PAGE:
Japan has come under international criticism for their handling of the coronavirus outbreak. While multiple countries that have been hit by the virus carry out tests and measures to try to contain it, Prime Minister Shinzo Abe’s government was quite slow to respond before implementing lax measures that critics say will only result in the country seeing a wider number of confirmed cases.

    Japan has over 500 confirmed cases (plus the 696 ones from the Diamond Princess), but there is fear that Japan’s numbers are just the tip of the iceberg since tests have not been carried out proactively.

    To make things worse, people have not been cooperating with the government requests. After people started reselling masks online at exorbitant prices, the Japanese government had to ask them to stop and websites to block the sales. Later on, the government announced on March 10 that resellers could be punished with up to a 1-million yen fine or one year in prison.

    A man in Yamanashi Prefecture also lied to the government after having tested positive for COVID-19. The man in his 60s had initially told authorities that he had not been in contact with any people. However, it was later confirmed that he had worked at a 7-Eleven and that he could have come in contact with eight people, including employees from the convenience store. It was the company the one that reported this to the prefectural government after the employee contacted the 7-Eleven he had worked at to tell the branch owner that he had tested positive for the virus.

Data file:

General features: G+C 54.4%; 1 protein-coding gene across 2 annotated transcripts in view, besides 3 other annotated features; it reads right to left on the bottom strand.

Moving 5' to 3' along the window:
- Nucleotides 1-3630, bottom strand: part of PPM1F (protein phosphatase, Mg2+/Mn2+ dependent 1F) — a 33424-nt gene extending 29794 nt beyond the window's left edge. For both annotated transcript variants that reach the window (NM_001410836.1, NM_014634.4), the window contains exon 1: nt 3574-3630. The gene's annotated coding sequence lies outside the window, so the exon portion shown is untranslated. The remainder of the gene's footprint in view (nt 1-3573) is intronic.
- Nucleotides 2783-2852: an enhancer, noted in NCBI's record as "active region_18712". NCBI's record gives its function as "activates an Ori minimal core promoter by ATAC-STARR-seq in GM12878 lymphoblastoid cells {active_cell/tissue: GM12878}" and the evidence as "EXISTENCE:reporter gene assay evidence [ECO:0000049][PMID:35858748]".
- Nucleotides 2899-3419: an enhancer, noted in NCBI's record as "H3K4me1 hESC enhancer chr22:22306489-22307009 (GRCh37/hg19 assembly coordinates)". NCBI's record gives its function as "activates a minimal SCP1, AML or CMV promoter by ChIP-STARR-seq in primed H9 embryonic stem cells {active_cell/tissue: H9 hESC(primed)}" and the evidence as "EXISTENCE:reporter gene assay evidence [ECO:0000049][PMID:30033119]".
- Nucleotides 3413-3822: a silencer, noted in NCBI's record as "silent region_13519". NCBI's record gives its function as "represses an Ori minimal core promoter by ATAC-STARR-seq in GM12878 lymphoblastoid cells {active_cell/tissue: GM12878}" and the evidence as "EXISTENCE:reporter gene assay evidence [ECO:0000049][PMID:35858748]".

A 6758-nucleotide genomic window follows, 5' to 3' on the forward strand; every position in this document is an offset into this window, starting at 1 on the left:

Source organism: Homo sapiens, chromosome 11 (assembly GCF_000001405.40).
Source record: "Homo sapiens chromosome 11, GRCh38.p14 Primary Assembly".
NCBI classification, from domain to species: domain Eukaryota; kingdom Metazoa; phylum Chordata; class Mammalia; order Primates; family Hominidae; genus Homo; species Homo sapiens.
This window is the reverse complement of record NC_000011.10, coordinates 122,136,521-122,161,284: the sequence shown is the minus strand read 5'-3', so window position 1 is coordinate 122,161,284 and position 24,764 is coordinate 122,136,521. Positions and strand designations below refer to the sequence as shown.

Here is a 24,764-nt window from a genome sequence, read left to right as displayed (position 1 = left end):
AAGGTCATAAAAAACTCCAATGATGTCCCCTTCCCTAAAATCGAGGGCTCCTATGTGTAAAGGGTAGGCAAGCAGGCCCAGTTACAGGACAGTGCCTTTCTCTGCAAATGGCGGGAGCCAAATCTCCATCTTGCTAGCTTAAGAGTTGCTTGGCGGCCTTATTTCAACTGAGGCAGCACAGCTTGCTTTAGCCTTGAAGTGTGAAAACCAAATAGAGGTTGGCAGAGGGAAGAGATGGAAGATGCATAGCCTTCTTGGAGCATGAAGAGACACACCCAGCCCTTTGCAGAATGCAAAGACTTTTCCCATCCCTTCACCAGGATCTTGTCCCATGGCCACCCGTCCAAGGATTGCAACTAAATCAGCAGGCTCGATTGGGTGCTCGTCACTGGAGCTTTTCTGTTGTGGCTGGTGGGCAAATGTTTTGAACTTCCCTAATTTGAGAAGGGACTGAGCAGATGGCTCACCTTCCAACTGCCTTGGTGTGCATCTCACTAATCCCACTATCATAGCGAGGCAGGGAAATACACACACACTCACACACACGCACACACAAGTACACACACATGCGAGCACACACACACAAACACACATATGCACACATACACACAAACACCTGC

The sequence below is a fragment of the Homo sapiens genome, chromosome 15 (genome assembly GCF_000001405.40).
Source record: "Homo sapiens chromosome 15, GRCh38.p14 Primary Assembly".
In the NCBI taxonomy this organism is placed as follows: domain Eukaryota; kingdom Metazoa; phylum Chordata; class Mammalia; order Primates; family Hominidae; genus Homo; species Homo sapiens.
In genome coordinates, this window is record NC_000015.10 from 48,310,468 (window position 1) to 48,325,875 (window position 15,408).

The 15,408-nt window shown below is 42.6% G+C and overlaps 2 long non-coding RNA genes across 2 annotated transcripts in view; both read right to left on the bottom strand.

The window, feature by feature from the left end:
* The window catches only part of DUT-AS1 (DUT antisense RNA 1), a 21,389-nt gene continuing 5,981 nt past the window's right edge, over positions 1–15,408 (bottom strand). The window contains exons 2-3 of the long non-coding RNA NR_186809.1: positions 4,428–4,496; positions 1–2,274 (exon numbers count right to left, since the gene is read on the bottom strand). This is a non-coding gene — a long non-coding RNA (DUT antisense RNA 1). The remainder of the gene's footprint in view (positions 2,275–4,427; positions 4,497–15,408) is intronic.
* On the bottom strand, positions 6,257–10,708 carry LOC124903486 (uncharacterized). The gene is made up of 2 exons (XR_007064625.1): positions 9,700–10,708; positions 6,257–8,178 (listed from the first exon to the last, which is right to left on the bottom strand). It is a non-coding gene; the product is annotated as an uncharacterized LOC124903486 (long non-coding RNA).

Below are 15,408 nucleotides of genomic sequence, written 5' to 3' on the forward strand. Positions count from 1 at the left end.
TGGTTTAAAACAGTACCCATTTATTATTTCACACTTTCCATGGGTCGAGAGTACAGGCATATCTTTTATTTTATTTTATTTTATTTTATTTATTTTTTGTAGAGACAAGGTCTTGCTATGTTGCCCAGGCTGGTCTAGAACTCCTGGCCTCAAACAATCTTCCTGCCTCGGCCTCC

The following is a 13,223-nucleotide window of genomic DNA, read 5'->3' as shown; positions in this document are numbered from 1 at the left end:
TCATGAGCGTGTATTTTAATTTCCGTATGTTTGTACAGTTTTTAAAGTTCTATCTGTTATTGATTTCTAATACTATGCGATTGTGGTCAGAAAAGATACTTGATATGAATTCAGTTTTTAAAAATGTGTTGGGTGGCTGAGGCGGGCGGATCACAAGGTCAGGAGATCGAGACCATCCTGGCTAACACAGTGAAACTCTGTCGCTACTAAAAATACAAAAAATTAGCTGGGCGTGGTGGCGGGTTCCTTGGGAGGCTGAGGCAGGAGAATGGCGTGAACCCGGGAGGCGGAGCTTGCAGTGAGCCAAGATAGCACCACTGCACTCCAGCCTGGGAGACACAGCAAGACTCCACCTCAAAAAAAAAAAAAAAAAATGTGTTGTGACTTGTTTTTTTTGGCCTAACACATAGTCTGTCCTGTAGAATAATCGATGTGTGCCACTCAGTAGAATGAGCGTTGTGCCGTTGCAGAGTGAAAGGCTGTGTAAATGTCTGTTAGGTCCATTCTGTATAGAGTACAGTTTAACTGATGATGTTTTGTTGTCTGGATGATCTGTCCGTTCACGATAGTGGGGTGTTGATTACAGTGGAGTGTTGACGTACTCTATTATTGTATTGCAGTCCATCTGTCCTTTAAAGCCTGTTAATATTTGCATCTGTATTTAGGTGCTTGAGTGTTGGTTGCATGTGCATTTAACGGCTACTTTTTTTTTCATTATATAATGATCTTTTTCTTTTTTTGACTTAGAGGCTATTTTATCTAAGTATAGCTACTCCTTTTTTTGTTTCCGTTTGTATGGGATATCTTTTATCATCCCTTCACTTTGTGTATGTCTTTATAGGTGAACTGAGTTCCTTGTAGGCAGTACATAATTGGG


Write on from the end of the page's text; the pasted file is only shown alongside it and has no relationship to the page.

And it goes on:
The government announced that without cooperation from patients it would be hard to prevent further infections. However, there were no announcements as to whether patients that lied would face any kind of punishment.

    Schools across Japan also remain closed after Prime Minister Abe requested all elementary schools, middle schools, and high schools to close from March 2 to the end of the spring vacation due to the threat caused by COVID-19 and as experts announced that the first two weeks of March would be essential if Japan wanted to curve the number of confirmed cases. However, Abe’s decision was met with mixed feelings as parents wondered how exactly they were going to be able to work while having their kids at home. Working mothers, in particular, were left feeling that the measure had assumed all women were homemakers.